Eighty three of 100 Most Polluted Cities are in India, But Lack of Monitoring Influences Global Ranking
Delhi, India, where toxic smog blocks out the sun.

Bangladesh is the world’s most polluted country and Delhi is the most polluted capital. But India also has the most air quality monitors in South Asia – while some wealthy petro-nations have virtually none.

The air quality global ranking of cities for 2023 has been released by a Swiss firm, IQAir, which has been reporting this annually for over six years now. 

Never before has one country dominated the top spots for the worst air quality to the extent that India does, but the report also exposes massive gaps in monitoring pollution in the global south which stem from a lack of funds, political will or both. Air pollution is linked to over eight million deaths annually, or almost 16 per minute, and is considered a major health risk.

Nine of the top 10 most polluted cities are in India, up from six the previous year. Meanwhile, 42 cities in the top 50 are in India, up from 39; and an astounding 83 cities in the top 100 are Indian (up from 63 and 65 in the previous two years).

Delhi is back to being the most polluted capital of the world, the fifth time in the last six years. Its PM 2.5 level has averaged over 102 micrograms per cubic metre, up 10 units from the previous year. WHO’s safe guideline is just 5 micrograms. 

The report by IQAir summarises PM2.5 air quality data from 7,812 cities spanning 134 countries, regions, and territories. It sourced the data from 30,000 air quality monitoring stations operated by research institutions, governmental bodies, universities and educational facilities, non-profit organizations, private companies, and citizen scientists.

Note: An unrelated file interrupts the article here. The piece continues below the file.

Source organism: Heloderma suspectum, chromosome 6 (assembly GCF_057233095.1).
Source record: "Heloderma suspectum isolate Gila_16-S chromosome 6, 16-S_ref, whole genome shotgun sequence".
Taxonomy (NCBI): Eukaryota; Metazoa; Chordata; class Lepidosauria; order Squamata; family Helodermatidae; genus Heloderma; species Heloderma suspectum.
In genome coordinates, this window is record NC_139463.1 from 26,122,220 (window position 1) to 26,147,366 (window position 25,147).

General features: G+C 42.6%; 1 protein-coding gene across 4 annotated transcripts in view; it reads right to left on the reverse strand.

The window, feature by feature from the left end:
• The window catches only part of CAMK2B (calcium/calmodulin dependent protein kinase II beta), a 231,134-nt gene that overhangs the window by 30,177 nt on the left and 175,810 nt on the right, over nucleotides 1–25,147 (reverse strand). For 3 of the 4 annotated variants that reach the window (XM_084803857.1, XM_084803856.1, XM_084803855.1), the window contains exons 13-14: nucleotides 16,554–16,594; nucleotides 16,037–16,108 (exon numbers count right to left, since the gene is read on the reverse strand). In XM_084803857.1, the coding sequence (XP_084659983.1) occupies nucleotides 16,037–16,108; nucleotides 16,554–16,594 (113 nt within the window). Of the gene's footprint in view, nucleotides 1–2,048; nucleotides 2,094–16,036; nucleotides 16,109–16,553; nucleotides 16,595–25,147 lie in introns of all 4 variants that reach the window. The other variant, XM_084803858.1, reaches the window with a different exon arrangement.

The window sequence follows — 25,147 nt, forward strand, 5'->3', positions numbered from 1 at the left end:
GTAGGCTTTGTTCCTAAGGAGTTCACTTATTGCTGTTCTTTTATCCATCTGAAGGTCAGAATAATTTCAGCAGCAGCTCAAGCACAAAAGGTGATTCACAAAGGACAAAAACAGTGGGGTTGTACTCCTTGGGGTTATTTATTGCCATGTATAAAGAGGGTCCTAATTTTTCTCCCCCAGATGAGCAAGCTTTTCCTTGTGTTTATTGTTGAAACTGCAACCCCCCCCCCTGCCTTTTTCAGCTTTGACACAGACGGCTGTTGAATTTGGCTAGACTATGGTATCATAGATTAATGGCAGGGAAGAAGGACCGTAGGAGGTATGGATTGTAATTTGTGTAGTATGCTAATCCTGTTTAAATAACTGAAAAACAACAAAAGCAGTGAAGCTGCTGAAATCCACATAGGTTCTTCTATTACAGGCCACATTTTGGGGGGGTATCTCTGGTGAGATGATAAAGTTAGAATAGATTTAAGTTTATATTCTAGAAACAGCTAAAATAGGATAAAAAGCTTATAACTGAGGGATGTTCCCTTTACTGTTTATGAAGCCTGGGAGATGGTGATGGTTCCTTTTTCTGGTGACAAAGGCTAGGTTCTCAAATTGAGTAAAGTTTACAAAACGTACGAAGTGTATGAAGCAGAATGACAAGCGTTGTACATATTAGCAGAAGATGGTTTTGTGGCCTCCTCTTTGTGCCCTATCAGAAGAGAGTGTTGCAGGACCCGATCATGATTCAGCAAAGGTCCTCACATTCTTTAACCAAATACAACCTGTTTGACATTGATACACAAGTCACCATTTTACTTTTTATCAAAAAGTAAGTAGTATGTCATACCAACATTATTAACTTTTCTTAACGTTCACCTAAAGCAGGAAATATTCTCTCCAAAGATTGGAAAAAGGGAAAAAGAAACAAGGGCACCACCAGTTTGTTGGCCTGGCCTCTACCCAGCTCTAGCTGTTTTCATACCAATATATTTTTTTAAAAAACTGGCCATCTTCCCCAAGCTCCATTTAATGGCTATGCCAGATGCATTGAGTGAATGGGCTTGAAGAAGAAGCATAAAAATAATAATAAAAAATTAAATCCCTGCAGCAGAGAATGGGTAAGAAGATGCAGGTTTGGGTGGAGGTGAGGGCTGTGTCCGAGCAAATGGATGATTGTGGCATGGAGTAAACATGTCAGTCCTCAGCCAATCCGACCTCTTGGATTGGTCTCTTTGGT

World Air Quality Report 2023

Report exposes gaps in air quality monitoring

The data, however, cuts two ways. While it shows how dire the crisis is in India, it also exposes major gaps in monitoring. Take South Asia for starters. The world’s top three most polluted nations are all here: Bangladesh, Pakistan, and India in that order. But in Bangladesh, only two places monitor air quality, while Pakistan has 10 sites. India monitors 256 cities . 

“In Southeast Asia as a whole, 74% of the cities in the region are in India. This increase in monitoring shows the Indian government’s awareness of the country’s pollution problem, and the way to begin addressing it is to have a robust monitoring network, which India is actively doing,” a spokesperson from IQAir told Health Policy Watch

The lack of monitoring in other regions is stark. In Africa and South America, it raises questions of inequity and funding. The report only has data from 79 places in Africa and 219 in all of Latin America and the Caribbean. In sharp contrast, the United Kingdom alone has 219 monitoring sites, Europe 2,004, and the US has 3,242. 

In West Asia, where some countries have among the highest per capita income and GHG emissions globally, the absence of more widespread monitoring may raise questions of political will or priorities. Iraq for example has only two places with data, Saudi Arabia has three, and the UAE, a federation of seven member states, also only has three.

How the data is collected